Illinois and Loan Sharks
Posted by Larry Doyle on December 13, 2010 7:10 AM |
Those strapped for cash will go to great lengths to buy time and seek relief. This reality is not pleasant but it is reality. In a world awash in a sea of debt, the debtors will continually be faced with the prospects of devaluing, defaulting, or restructuring their debts. Prior to defaulting or restructuring, debtors will often resort to “unique strategies” to postpone the day of reckoning.
This reality very often plays out at the individual level or the small business level. When large corporate entities are forced to “unique strategies” to continue operations, that typically is not a very good sign. But what about municipalities? What does it mean when a city, state, or town is forced to a “unique strategy” in order to continue operations? Not a very good sign either, right? Right.
Well, indications are that the state of Illinois is resorting to a “unique strategy” and “paying up” in order to get short term financing.
Let’s navigate as these developments are highlighted in the weekend Wall Street Journal, Illinois Seeks Wall Street Cash,
Times have gotten so tough for the Illinois state government that it has begun turning to Wall Street trading houses and hedge funds to help pay its bills.
The state owes more than $4.5 billion to vendors large and small, ranging from prison-cleaning crews to schools for the disabled. Tax shortfalls and pension obligations continue to leave the state light on cash.
Quietly, the state has begun reaching out to Wall Street and other investors with a novel plan to plug this shortfall. Instead of further tapping the public debt markets, Illinois is trying to tap private sources for short-term cash to repay vendors.
Hmmmm….what comes to your mind when thinking of “private sources for short term cash to repay vendors”?
Are you thinking about a guy down at the corner who might walk around with a wad of cash while saying he is involved in ‘venture capital’?
Your Dad might say, “Oh, that fella, he’s a loan shark.”
Such efforts reflect the pressure many U.S. states face and raise questions about the lengths some governments should go to in funding their operations. And they put Illinois, which has endured budget strains for a decade, in the uncomfortable position of pitching its fiscal problems as someone else’s profit opportunity.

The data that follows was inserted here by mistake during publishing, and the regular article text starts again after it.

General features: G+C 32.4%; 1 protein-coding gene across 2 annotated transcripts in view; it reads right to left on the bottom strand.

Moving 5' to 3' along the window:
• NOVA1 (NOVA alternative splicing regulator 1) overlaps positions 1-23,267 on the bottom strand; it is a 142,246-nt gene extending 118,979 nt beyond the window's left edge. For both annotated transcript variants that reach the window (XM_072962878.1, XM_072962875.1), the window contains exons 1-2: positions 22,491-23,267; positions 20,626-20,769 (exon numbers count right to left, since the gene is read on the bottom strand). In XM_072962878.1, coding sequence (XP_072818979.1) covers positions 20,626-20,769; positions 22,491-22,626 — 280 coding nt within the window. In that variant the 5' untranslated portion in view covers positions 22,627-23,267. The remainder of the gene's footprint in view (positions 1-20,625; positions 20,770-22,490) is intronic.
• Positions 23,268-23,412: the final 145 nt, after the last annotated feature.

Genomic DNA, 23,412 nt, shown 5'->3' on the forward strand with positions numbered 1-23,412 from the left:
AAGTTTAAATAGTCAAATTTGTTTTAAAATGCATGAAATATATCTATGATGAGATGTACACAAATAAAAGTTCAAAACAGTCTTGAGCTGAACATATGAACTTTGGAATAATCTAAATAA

The Illinois approach works like this: Investors take over the delinquent bills owed by the state to its vendors. Those vendors are due a 1% penalty each month after the state falls behind by 60 days. The financial investors make the vendors whole and are entitled to 1% monthly penalties until the state pays the investors back.
With Illinois currently five months behind on its bills, investors who participate in the program today could collect 3%, which state officials say works out to an about 12% annualized return. The rate is double that of many long-term Illinois state bonds, which pay roughly 6% annually.
Wow, very interesting!! A 12% annualized return for what is described as a short term loan. The WSJ comparison to long term Illinois paper is actually an improper comparison. Why doesn’t the WSJ compare this to 1-yr Illinois paper? Perhaps the comparison there would be too stark and may actually unnerve investors who hold that 1-yr paper.
How much is Illinois looking to borrow?
Illinois plans to roll out the program to thousands of vendors in the next several weeks, which could help pay off as much as $2.5 billion.
Why would Illinois be willing to pay a 12% annualized return to investors? Is this a great deal? Can retail investors get involved?
In my opinion, the state of Illinois and its investment bankers must believe that the state would not be able to raise sufficient funding in the market to meet these bills. As such, the state is forced to ‘pay up’ to attract capital.
Is this a great deal? Can retail investors get involved?
I would be less focused on the relative merits of this deal and the fact that this deal will likely not be offered to retail investors and much more focused on WHY the state is resorting to these measures. When a state is paying 12% to attract new money, what does that mean for the value of its outstanding obligations?
They may not be worth what you thought.
I have no affiliation or business interest with any entity referenced in this commentary. As President of Greenwich Investment Management, an SEC regulated privately held registered investment adviser, I am merely a proponent of real transparency within our markets so that investor confidence and investor protection can be achieved.